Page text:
Internal wall insulation options

Our house which was built around 1910 has solid brick walls. (Basically two layers of brick, but no cavity).

Internally the walls don’t seem to have plaster on them I think its been described as sand/cement render.

About 12 years we asked a builder to insulate a couple of our bedrooms. He simply attached studwork to the internal face of the external walls, filled in the space with 100mm of loft insulation (rockwool) and then placed plaster board over the top which was then skimmed and painted.
This has worked well, and those rooms are now much more comfortable.

We would like to do the same with some more rooms now and I’m after advice on whether this is a good way to add Internal Insulation. It seems like a reasonably cheap and effective solution but I’m open to other options.

Any advice or suggestions on better approaches are welcome.

Also I’m pretty sure that there was no vapour barrier of any sort fitted, but as I say we haven’t had any issues in 12 years so not sure if one is a good idea or not. If we go down this route should we have install a vapour barrier ?


Yes, this is a good way of adding insulation but with wall batts not loft insulation, which will gradually sag. Also more than 100mm if you can manage it. Do make sure to insulate between floors and ceilings and where possible between
rooms. These precautions will reduce thermal bridging.

I suggest assembling an “inner wall” of batts clamped in place by battening and then another layer of batts between the battens. Again, this is to reduce thermal bridging. Use batts half the planned depth of insulation and stagger the joints/overlaps.

I like the idea of two staggered layers, but how do i fix the battening securely enough to fix my plaster board to, without over compressing the first layer of insulation ?

I was originally assuming that I would screw the studs directly to the wall and fill in the spaces with insulation.

Now I’m thinking maybe I effectively need to build a stud wall 50mm away from the existing wall with insulation batts behind it and then fill in the gaps between the studs with more insulation batts. And fix the stud wall to the ceiling, floor and walls at either end.

That should give a solid structure to fix plaster to. My description was of the barest essentials, perhaps not even for a habitable room.

Be sure to hold the inner insulation firmly to the wall so that there is no air movement behind or around the insulation.

If you have any timber in the floors or walls, does someone need to do a calculation here of the likely temperature of the inside face of the masonry (much colder than it previously was) and of the likelihood of interior moisture passing through the plasterboard and insulation? On hitting the cold interior surface of the masonry might there not be a risk of that moisture condensing? I am not an expert, but interested to hear the answer anyway, if I am wrong. Maybe a bit of interstitial condensation would do no harm in your situation, particularly if you have no timber joists to rot, or wouldn’t happen.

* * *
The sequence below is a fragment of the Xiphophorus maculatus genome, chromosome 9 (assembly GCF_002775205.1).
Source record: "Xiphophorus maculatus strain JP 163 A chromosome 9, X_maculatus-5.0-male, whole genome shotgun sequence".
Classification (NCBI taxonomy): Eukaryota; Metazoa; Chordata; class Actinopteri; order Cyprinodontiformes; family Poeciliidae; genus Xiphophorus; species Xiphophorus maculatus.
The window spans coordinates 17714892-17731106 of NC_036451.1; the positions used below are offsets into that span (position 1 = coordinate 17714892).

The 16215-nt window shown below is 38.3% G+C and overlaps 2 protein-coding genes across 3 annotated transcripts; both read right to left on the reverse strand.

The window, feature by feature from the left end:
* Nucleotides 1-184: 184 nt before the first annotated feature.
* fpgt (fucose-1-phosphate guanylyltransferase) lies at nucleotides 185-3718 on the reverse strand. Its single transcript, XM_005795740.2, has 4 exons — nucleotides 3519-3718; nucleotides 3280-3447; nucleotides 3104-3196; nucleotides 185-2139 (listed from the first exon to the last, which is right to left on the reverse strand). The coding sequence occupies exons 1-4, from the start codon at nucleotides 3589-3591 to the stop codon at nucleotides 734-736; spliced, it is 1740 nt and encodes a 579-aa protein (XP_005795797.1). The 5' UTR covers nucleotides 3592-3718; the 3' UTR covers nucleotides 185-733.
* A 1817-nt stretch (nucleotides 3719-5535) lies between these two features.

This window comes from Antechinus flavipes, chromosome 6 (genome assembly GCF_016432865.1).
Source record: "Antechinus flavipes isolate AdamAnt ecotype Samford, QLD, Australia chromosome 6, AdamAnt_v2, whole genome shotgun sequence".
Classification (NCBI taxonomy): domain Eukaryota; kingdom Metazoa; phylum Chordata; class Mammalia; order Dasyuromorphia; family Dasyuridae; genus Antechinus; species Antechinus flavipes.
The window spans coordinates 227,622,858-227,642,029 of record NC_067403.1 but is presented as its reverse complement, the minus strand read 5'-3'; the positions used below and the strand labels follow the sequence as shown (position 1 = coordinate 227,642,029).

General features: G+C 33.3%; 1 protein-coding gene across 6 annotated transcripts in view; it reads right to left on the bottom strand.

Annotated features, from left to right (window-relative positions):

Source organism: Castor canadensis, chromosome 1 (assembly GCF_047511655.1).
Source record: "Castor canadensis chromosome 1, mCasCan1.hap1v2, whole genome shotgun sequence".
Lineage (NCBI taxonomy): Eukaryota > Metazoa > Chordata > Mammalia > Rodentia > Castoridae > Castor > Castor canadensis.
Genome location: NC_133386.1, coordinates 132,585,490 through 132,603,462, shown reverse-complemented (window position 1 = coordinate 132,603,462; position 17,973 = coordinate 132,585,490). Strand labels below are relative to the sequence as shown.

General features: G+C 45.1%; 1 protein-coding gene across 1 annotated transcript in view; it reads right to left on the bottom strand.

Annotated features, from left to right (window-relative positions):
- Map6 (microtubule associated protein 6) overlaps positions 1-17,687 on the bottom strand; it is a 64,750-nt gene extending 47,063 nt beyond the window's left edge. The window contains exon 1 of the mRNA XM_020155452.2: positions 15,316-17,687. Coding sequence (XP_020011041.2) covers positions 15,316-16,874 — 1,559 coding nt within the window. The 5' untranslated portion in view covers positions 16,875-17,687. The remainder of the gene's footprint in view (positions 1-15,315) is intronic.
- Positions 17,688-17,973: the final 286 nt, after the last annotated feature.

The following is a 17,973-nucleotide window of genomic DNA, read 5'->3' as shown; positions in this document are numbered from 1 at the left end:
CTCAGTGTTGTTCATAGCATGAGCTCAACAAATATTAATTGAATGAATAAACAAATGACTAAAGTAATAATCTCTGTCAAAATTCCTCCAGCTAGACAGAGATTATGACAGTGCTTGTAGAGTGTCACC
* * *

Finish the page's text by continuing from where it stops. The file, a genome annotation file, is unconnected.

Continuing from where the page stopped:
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Here you need to remember the mantra “Build tight, ventilate right”. In fact water ingress is more likely but interstitial condensation does need to be allowed for. There are calculations to do, the most serious of which is known as WUFI. I confess to not knowing the details. As the walls will be cooler and there will be less internal evaporation any absorbed water will take longer to dry out. For this reason a breathable rain inhibiting layer is a good idea. Unless your home is made of a pure limestone with negligible silica content I suggest Stormdry.

Came to highlight the floor joist rotting, it’s a big deal. There are ways in which you can insert metal plates underneath the joist to provide a capillary break and a targeted thermal bridge to warm up the end grain if you’re worried. Maybe even treat it chemically to help fend off the rot.

It would be worth also considering having interior wall insulation on the front facade, to keep the aesthetics of exposed masonry, but go for exterior wall insulation of other elevations. Not sure what the planners would think of that. But it’s the only way I can think we can get our old building stock up to the performance we need tbh. You’d then need to think about some compromised detailing on the corners of the building where the thermal control layers are discontinuous.

There’s a moisture management hierarchy. Prioritize them in roughly this order before worrying about thermal resistance. A phased approach over a long period may be the only way to do this, depending on your budget. Get a very good bricky. High performance retrofits of interior insulation on old masonry mass walls is the hardest thing to do to. It goes a little like this:

  1. Prevent the water getting on your masonry in the first place, through a combination of - larger overhangs (hard to retrofit), better pointing including replacing damaged bricks (they are not created equally, modern bricks are way better, testing may be necessary), brick treatments to repel more water (may need to be re applied more regularly to the parts of the building that see more weather). Setup up a maintenance schedule with said bricky. All this generally increases the durability of the building anyway.

  2. Worry about moisture transport through air leakage before vapour diffusion. Vapour diffusion is orders of magnitude smaller compared to moisture transfer due to air movement. Liquid applied air barriers are okay, but parge coats are better because they flatten the wall for the insulation. This includes making sure your insulation cavity doesn’t have a lot of convective loops going on - transporting moisture on the air from the inside to the condensing surface of the masonry is probably your main concern. I doubt there’ll be much vapour drive inwards if you do this well. Your installer will probably not respect tight-fitting insulation enough, as it’s usually thrown in with reckless abandon.

  3. Think about a vapour throttle/retarder, or smart membrane, before considering a vapour barrier, which is totally closed. I suspect the best place to put a smart vapour throttle would on the internal side of the insulation. These smart membranes make life easier, because they allow drying inwards, put prevent vapour pressure outwards. Maybe the manufacture of the product with have guidelines for how best to use their system in your conditions. At least you’ll know what to ask.